November 29, 2003

Geronimo demo

In the closing session at ApacheCon, there was a demo of the Geronimo project. They showed some web pages of a fictitious Pet Store web site. I didn't get it at all. The folks giving the demo made no attempt to explain what Geronimo was, or why thse pet store pages should in any way be interesting or impressive.

Finally, this evening, I understood why it was impressive.

What amazes me is the attitude that these folks seem to have. It's as though they assume that the entire world understands what they are doing, and any attempt to explain it is below their dignity.

So, for those of you who still don't understand, here's the basics.

J2EE is apparently a specification (or, perhaps, an API) for building multi-user Java server applications. There are multiple implementations of J2EE engines. Jboss is one of them. Geronimo is another.

The Pet Store application is a standard J2EE proof application. ie, if the Pet Store runs, then you have implemented J2EE correctly. It's like a test suite that verifies function.

So, when they showed the Pet Store pages, this proved that their J2EE implementation was correct, and worked.

Now, why they could not take the 3 minutes to explain this to all of us is rather boggling to me, but seems to be pretty standard across the Java community. The Java folks, as a group, seem to assume that all the rest of the world has alphabet soup for every meal just like they do, and so we all know what J2EE, WSDP, JAX-RPC, and so on, all mean. Either that, or they consider folks who *don't* understand these things to be unworthy of dignifying with notice. I'm unable to come up with a third explanation, and would welcome a response from a "Java person" who could shed some light on this for me.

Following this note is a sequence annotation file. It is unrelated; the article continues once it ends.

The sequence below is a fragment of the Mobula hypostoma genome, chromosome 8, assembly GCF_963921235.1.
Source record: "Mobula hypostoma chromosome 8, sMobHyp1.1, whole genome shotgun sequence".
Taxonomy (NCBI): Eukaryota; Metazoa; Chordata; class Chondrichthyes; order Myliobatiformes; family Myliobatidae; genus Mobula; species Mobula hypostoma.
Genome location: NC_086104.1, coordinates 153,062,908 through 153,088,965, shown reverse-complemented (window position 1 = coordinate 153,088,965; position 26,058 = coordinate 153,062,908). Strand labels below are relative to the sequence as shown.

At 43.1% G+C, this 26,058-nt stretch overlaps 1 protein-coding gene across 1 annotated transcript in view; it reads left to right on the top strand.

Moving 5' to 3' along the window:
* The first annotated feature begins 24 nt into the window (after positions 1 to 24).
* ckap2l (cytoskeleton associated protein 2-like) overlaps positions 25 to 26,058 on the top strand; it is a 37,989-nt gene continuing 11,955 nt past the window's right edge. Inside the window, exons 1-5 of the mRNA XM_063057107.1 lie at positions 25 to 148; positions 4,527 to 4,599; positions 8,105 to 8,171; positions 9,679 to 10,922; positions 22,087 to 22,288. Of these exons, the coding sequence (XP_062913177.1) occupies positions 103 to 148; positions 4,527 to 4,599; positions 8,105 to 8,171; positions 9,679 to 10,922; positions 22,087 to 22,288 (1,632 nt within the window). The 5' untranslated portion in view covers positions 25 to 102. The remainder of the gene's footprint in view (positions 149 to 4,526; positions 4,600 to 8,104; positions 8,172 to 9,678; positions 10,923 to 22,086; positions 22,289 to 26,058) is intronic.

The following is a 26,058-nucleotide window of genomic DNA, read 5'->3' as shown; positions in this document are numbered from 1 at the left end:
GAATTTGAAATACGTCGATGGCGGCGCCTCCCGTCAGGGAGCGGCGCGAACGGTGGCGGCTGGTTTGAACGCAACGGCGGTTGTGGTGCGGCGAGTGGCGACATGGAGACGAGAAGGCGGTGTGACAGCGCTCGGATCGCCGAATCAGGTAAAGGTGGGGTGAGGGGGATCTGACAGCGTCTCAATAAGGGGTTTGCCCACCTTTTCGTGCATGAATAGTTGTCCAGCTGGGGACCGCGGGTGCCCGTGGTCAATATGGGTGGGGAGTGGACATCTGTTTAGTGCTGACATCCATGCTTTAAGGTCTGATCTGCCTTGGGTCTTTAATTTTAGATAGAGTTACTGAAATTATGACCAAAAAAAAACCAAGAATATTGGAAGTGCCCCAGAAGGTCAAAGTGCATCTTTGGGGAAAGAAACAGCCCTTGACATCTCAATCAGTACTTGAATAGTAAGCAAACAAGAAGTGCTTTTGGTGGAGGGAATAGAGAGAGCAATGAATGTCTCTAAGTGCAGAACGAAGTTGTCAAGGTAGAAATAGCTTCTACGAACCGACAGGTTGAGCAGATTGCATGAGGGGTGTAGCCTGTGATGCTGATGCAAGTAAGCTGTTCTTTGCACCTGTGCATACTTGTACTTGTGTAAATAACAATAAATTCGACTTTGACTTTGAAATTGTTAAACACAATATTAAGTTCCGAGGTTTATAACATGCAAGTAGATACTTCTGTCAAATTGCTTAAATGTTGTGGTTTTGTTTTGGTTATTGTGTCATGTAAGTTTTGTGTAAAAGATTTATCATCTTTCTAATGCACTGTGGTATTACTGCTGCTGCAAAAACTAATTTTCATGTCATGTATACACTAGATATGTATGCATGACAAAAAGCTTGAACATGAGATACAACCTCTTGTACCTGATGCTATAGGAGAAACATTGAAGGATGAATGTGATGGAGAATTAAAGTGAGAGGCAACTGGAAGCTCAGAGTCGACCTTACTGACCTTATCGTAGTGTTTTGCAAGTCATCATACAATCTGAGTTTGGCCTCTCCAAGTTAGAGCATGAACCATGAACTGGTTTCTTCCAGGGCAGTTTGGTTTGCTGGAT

It's increasingly clear that my difficulty in understanding what all these Java projects do, is based on the fact that they are all 18 levels deep in abstraction, and it's assumed that you already understand the first 17 layers.

However, I'm trying very hard to be open minded. I really want to undersatnd what every one of the Apache projects is. And if my quest leads to some better (more world-friendly) explanations of what the projects do, that would be great, too.

I have a simple benchmark for these sorts of things. Can I explain it to my mother? Now, understand, my mother is a *very* intelligent person. But she is not a programmer, not a techie, and has not been exposed to the jargon that we steep ourselves in every day. So if I can explain these things to my mother, that means that I'm using regular english, and I'm probably going to be understandable to most beginners in that particular technology.

Posted by rbowen at November 29, 2003 07:58 PM | TrackBack

By the way, this discussion originated on IRC, as do many of my deep thoughts. I thought I'd also share a snip of the conversation. Names changed to protect the guilty.

[One] The Java people just *assume* that the whole world knows what the hell they are talking about.
[One] It's rather like my attitude to remarks like "It's a [whatever] thing. You wouldn't understand."
[Two] Personally, I live in fear of being misunderstood. I find a lot of my life is spent trying to make non-techies understand stuff and why it's cool.
[Three] well, apparently you're either in the know, or they don't really care about you